[Marxism] Syrian Coalition: Assad Squandered Syria’s Sovereignty to Israeli, Russian and Iranian Aggressors

Louis Proyect lnp3 at panix.com
Sun Oct 18 10:30:59 MDT 2015


On 10/18/15 11:53 AM, Mark Richey via Marxism wrote:
> nd wasn't it already a breeding ground for terrorists before the
> Iranians or HIzbollah showed up?  EVer hear of ISIS, al Nusra, etc.?
> I'm pretty sure Assad didnt bring them to Syria.. I don't believe I
> have to document that, it's pretty much a fact recognized by
> everyone.

The most significant, long-term consequence of Assad’s policy arose from 
the opening up of Syria to international jihadist networks. Before he 
turned his country into a transit point for foreign fighters, Syrian 
jihadists had been largely homegrown. If international links existed, 
they were to neighbouring countries. Al-Qaida had always had prominent 
Syrians as members – the strategist Abu Musab al-Suri, for example, or 
Abu Dahdah, who was sentenced to a lengthy prison term in Spain – but 
they had fled the country in the early 1980s, and there is no evidence 
that they directed jihadist activities inside Syria, sought to organise 
them, or even showed any interest in doing so. The terrorism experts 
were not entirely wrong, therefore, in believing that – for some time at 
least – Syria was outside al-Qaida’s orbit.

This changed in 2003 when Assad allowed the jihadists in his country to 
link up with Zarqawi and become part of a foreign fighter pipeline 
stretching from Lebanon to Iraq, with way points, safehouses and 
facilitators dotted across the country. With the active help of Assad’s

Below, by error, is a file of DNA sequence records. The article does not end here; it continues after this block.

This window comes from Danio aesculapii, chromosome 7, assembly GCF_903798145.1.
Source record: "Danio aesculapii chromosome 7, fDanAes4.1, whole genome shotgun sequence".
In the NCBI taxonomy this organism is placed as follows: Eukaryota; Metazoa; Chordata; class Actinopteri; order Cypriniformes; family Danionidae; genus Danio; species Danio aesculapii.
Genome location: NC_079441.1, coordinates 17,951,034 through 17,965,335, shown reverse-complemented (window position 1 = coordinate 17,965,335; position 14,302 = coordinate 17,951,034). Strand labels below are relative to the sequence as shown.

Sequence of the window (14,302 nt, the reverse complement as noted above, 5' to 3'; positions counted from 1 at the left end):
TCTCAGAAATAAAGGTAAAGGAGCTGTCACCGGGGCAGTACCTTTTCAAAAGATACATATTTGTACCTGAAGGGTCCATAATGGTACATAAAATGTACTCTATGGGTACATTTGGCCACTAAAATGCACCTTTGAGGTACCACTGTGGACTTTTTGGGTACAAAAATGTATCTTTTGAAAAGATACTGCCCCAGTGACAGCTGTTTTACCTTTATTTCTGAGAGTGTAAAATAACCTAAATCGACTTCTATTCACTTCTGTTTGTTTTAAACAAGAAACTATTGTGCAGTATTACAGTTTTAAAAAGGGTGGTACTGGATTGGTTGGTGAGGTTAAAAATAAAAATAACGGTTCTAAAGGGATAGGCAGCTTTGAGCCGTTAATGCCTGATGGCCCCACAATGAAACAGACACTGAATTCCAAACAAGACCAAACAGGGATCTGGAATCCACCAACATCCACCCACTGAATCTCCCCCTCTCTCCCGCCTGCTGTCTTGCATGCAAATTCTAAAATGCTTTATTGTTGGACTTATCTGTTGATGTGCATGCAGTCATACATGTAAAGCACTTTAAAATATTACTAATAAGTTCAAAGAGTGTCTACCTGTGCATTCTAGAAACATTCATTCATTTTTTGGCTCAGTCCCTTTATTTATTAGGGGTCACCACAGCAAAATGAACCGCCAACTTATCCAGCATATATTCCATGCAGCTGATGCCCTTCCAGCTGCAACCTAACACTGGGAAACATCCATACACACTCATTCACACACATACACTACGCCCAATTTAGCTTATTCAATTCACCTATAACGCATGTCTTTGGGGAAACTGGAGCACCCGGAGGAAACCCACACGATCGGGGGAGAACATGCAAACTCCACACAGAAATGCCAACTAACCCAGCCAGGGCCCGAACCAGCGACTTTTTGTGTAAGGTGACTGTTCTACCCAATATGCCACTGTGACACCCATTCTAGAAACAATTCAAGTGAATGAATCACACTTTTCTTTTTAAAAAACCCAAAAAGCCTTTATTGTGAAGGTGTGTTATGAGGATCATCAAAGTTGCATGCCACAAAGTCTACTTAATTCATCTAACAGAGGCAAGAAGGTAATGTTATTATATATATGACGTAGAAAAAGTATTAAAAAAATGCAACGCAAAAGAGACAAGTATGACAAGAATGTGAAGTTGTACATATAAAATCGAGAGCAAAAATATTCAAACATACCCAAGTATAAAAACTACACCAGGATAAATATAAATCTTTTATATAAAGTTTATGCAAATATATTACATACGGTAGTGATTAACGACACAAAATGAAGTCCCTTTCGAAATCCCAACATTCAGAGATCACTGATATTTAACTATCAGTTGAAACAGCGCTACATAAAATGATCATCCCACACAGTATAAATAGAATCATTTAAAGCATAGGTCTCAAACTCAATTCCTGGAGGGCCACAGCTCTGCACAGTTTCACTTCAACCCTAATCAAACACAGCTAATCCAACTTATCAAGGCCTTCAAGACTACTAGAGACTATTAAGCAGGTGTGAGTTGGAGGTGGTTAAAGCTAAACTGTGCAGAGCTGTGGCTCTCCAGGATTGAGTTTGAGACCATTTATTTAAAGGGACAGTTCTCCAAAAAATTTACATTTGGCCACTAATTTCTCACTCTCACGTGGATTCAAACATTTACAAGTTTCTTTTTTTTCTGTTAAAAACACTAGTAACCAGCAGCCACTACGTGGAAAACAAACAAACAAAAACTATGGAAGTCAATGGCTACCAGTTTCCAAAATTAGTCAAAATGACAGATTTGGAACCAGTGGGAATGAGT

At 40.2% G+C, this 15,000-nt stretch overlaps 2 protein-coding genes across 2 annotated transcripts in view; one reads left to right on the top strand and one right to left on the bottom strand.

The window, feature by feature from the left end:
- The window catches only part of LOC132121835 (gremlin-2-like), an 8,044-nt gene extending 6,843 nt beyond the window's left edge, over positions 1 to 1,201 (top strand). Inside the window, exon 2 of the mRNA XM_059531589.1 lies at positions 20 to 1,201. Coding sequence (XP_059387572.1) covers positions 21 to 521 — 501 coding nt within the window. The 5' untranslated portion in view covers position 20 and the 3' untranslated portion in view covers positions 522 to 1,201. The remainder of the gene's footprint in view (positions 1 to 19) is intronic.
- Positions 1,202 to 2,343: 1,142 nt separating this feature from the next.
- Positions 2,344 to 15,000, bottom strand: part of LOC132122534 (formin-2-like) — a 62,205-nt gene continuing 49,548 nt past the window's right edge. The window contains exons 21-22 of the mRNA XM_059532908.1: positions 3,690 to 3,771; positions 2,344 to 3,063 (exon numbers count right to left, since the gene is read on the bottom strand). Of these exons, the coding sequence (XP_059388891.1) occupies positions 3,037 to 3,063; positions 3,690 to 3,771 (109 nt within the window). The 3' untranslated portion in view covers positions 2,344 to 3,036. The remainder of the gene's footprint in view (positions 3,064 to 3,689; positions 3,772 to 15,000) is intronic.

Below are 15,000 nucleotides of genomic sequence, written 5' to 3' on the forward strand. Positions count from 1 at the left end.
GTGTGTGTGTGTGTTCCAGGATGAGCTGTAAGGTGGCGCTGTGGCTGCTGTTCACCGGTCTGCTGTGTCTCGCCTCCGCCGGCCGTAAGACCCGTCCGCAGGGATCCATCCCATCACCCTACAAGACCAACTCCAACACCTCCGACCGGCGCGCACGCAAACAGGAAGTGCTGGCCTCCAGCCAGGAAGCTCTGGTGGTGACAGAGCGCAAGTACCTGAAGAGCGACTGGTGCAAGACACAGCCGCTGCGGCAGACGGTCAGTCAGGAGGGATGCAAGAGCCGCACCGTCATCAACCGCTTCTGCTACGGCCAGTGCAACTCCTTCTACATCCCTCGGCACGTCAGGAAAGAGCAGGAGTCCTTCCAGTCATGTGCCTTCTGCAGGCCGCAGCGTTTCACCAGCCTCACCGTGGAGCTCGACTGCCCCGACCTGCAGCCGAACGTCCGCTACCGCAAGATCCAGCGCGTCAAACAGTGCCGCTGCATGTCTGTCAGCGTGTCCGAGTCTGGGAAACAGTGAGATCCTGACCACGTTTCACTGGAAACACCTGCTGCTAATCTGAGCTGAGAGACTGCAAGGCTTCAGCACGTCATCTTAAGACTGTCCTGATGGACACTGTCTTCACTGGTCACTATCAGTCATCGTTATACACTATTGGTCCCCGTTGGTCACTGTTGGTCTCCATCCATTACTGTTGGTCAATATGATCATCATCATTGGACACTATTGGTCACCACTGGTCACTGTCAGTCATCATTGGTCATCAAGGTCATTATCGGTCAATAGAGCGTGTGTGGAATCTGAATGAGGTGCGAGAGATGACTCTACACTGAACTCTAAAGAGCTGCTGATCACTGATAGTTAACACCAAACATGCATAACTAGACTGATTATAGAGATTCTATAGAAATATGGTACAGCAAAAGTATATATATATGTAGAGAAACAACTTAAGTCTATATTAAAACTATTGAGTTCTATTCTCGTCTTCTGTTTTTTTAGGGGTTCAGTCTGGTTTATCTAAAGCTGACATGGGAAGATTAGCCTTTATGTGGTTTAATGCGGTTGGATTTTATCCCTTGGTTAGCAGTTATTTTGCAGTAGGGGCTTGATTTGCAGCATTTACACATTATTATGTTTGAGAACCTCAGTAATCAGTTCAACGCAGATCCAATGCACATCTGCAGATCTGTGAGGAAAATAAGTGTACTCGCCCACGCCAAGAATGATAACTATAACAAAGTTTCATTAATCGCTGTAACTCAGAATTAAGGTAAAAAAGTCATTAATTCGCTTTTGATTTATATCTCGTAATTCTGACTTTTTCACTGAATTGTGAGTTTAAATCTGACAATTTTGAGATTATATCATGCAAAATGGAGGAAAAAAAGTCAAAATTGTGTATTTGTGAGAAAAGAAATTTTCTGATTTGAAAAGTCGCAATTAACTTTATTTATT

intelligence services, Syria was opened to the influx – and influence – 
of experienced and well-connected jihadists from Libya, Saudi Arabia, 
Algeria, Tunisia, Yemen and Morocco, who brought with them their contact 
books, money and skills. Within a few years, the country ceased to be a 
black spot on the global jihadist map: by the late 2000s it was familiar 
terrain to foreign jihadists, while jihadists from Syria had become 
valued members of al-Qaida in Iraq, where they gained combat experience 
and acquired the international contacts and expertise needed to turn 
Syria into the next battlefront.

When the current conflict broke out, it was hardly surprising that 
jihadist structures first emerged in the eastern parts of the country, 
where the entry points into Iraq were located, and in places like Homs 
and Idlib, which were close to Lebanon; or that it was jihadists – not 
the Muslim Brothers – who could offer the most dedicated and experienced 
fighters with the skills, resources, discipline and organisation to hit 
back at the government. They were also the ones who found it easiest to 
prevail on international networks of wealthy sympathisers, especially in 
the Gulf, to supply weapons and funding. The clearest example is the 
Islamic State of Iraq and Greater Syria (ISIS), a viciously sectarian 
player in the current conflict, descended from Zarqawi’s al-Qaida in 
Iraq, which draws on the same networks and supply lines that enabled the 
transfer of fighters from Syria to Iraq – except that now, of course, 
the traffic flows in both directions.

full: http://www.lrb.co.uk/v36/n07/peter-neumann/suspects-into-collaborators





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